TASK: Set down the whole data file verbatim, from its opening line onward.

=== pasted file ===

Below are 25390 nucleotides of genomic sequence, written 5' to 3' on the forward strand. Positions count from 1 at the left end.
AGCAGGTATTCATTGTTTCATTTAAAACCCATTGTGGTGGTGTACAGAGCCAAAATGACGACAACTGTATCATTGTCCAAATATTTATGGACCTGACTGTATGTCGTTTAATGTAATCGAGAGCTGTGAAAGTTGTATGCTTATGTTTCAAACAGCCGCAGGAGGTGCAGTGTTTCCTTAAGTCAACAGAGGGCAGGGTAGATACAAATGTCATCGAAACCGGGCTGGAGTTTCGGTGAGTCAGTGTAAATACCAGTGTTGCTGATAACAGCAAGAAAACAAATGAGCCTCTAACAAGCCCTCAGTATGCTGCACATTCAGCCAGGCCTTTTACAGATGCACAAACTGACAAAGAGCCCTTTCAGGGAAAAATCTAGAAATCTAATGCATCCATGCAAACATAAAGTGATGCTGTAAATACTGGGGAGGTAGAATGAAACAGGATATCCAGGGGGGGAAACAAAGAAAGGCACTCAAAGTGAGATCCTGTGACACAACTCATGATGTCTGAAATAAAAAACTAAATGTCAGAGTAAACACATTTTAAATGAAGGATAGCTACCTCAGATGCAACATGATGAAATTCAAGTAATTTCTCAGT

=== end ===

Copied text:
Below are 25390 nucleotides of genomic sequence, written 5' to 3' on the forward strand. Positions count from 1 at the left end.
AGCAGGTATTCATTGTTTCATTTAAAACCCATTGTGGTGGTGTACAGAGCCAAAATGACGACAACTGTATCATTGTCCAAATATTTATGGACCTGACTGTATGTCGTTTAATGTAATCGAGAGCTGTGAAAGTTGTATGCTTATGTTTCAAACAGCCGCAGGAGGTGCAGTGTTTCCTTAAGTCAACAGAGGGCAGGGTAGATACAAATGTCATCGAAACCGGGCTGGAGTTTCGGTGAGTCAGTGTAAATACCAGTGTTGCTGATAACAGCAAGAAAACAAATGAGCCTCTAACAAGCCCTCAGTATGCTGCACATTCAGCCAGGCCTTTTACAGATGCACAAACTGACAAAGAGCCCTTTCAGGGAAAAATCTAGAAATCTAATGCATCCATGCAAACATAAAGTGATGCTGTAAATACTGGGGAGGTAGAATGAAACAGGATATCCAGGGGGGGAAACAAAGAAAGGCACTCAAAGTGAGATCCTGTGACACAACTCATGATGTCTGAAATAAAAAACTAAATGTCAGAGTAAACACATTTTAAATGAAGGATAGCTACCTCAGATGCAACATGATGAAATTCAAGTAATTTCTCAGT